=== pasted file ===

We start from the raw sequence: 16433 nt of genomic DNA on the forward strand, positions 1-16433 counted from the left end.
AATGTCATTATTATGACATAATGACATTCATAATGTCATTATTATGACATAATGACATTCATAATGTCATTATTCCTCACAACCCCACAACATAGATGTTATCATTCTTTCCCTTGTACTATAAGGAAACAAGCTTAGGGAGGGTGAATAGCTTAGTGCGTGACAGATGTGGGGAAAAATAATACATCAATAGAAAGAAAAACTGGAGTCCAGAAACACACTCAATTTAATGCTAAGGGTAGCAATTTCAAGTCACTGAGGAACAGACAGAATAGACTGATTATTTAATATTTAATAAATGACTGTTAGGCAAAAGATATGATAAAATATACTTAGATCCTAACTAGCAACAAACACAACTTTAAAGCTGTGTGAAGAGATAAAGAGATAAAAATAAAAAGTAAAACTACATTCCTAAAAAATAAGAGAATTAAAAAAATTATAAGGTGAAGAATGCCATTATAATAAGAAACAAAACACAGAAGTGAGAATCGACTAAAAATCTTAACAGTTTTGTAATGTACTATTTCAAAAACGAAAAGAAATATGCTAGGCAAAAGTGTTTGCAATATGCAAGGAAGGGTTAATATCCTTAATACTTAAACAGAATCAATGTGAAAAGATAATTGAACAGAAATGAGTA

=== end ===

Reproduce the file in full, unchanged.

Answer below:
We start from the raw sequence: 16433 nt of genomic DNA on the forward strand, positions 1-16433 counted from the left end.
AATGTCATTATTATGACATAATGACATTCATAATGTCATTATTATGACATAATGACATTCATAATGTCATTATTCCTCACAACCCCACAACATAGATGTTATCATTCTTTCCCTTGTACTATAAGGAAACAAGCTTAGGGAGGGTGAATAGCTTAGTGCGTGACAGATGTGGGGAAAAATAATACATCAATAGAAAGAAAAACTGGAGTCCAGAAACACACTCAATTTAATGCTAAGGGTAGCAATTTCAAGTCACTGAGGAACAGACAGAATAGACTGATTATTTAATATTTAATAAATGACTGTTAGGCAAAAGATATGATAAAATATACTTAGATCCTAACTAGCAACAAACACAACTTTAAAGCTGTGTGAAGAGATAAAGAGATAAAAATAAAAAGTAAAACTACATTCCTAAAAAATAAGAGAATTAAAAAAATTATAAGGTGAAGAATGCCATTATAATAAGAAACAAAACACAGAAGTGAGAATCGACTAAAAATCTTAACAGTTTTGTAATGTACTATTTCAAAAACGAAAAGAAATATGCTAGGCAAAAGTGTTTGCAATATGCAAGGAAGGGTTAATATCCTTAATACTTAAACAGAATCAATGTGAAAAGATAATTGAACAGAAATGAGTA